Hogeschool van Amsterdam

Intelligent Data-driven Optimisation of Charging Infrastructure

Varying costs to charge

By Robert van den Hoed and Rick Wolbertus
Posted at: 27 Oct 2016 | IDO-Laad

Dutch consumer oriented TV show AVROTROS Radar aired an item on the non-transparency of charging costs. The show referred to IDO-laad research by Rick Wolbertus which showed the complete spectrum of charging costs by CPO’s and service providers. The show rightfully concluded that EV drivers should have more transparent prices to be able to make smart and low-cost choices. The suggestion however needs some nuance, charging costs (varying from €0,18 to €1,10 per kWh) cannot always be tarred with the same brush.

Varying charging prices is not a problem in itself, gasoline stations and utility provides also compete on price and service level and we assume that consumers can make a well-informed and deliberate choice. Service providers that add little service but do ask high prices will price themselves out of the market. The non-transparency in the EV charging market makes it however impossible for these market forces to do their job. It already cost the IDOLaad team a lot of time to be able to compare the prices of 10 charging point operators (CPO) and service provides as they were often very hidden. For an individual consumer it must be even harder. The TV show thus has a point, transparency is needed and luckily the market parties are thinking the same as we found out after speaking to them.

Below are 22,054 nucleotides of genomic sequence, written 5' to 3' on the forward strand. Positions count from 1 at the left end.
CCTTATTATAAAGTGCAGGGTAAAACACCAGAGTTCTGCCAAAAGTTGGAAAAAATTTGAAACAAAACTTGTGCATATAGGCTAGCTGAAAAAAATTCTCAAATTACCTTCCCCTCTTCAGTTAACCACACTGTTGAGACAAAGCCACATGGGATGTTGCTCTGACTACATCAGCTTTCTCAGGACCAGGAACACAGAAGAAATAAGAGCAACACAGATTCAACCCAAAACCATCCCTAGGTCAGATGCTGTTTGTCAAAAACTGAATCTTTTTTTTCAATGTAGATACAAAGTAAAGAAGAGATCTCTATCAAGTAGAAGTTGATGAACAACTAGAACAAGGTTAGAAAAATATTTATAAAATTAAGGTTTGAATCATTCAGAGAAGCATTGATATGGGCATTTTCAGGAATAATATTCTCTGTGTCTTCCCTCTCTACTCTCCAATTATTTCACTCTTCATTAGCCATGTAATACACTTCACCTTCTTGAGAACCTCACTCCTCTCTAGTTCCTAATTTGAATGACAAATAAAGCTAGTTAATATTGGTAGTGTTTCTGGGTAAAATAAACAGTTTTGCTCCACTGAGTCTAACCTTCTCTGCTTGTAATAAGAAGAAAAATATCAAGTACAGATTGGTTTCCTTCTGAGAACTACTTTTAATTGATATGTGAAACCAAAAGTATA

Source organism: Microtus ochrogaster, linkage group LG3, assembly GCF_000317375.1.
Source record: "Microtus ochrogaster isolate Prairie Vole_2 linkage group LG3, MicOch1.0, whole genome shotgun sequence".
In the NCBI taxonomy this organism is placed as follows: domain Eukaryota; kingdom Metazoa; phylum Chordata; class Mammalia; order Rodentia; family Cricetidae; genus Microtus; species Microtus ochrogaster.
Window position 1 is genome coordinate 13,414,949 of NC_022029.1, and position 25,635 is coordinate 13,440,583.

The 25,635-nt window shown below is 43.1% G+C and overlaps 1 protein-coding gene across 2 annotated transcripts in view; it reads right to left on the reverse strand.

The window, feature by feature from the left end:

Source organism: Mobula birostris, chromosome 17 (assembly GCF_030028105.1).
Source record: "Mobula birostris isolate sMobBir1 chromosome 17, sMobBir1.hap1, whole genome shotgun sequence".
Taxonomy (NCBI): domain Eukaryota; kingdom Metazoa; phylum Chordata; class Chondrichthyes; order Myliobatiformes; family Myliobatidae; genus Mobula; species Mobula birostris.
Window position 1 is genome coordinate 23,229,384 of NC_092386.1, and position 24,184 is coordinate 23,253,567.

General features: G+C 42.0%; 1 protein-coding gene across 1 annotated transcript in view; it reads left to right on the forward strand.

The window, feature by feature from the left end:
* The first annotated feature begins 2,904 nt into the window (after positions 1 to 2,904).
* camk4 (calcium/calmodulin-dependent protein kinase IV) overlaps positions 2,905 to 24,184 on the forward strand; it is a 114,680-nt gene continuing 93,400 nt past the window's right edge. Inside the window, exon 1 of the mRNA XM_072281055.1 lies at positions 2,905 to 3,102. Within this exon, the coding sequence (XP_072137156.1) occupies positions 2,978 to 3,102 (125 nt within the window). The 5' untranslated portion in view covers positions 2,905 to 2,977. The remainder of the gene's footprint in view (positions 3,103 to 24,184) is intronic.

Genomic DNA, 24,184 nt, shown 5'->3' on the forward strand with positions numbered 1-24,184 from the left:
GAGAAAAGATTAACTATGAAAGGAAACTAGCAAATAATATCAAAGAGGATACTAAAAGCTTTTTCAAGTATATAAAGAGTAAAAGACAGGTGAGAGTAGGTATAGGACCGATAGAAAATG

Apples and oranges

However nuances are needed when comparing charging costs, especially when it comes to differences in home, public and fastcharging. Comparing home charging (+/- €0,18/kWh) to public charging without discounting the costs of installing the charging point and comparing fast to regular charging, higher prices but different service are not fair. Each of these charging modes has their own pros and cons depending on your charging behaviour and needs.

Differences between municipalities

Besides the different charging modes a common price difference is that between municipalities, further explanation is needed here. Bluntly comparing these prices would not take into account the effort that different policy makers put into promoting charging infrastructure which can have significant effect on charging costs.

One of the most important distinctions are the different models used: (i) concession agreements, used by the four major cities in the Netherlands and the metropole region around Amsterdam (MRA) and (ii) the open market model used by many middle and smaller sized municipalities. In concession agreements the CPO is allowed the opportunity to install charging infrastructure for a period of time in which the municipality can demand a certain price as they partly subsidize the charging points. The municipalities participating in the IDOLaad project have such demands and therefore prices vary between €0,25 and €0,28/kWh (without VAT). The municipalities try to ensure lower prices for a longer time and therefore promoting EVs especially among those that rely on on-street parking facilities. The prices are kept articificially low by subsidizing the CPO something these larger municipalities can do because of their budgets.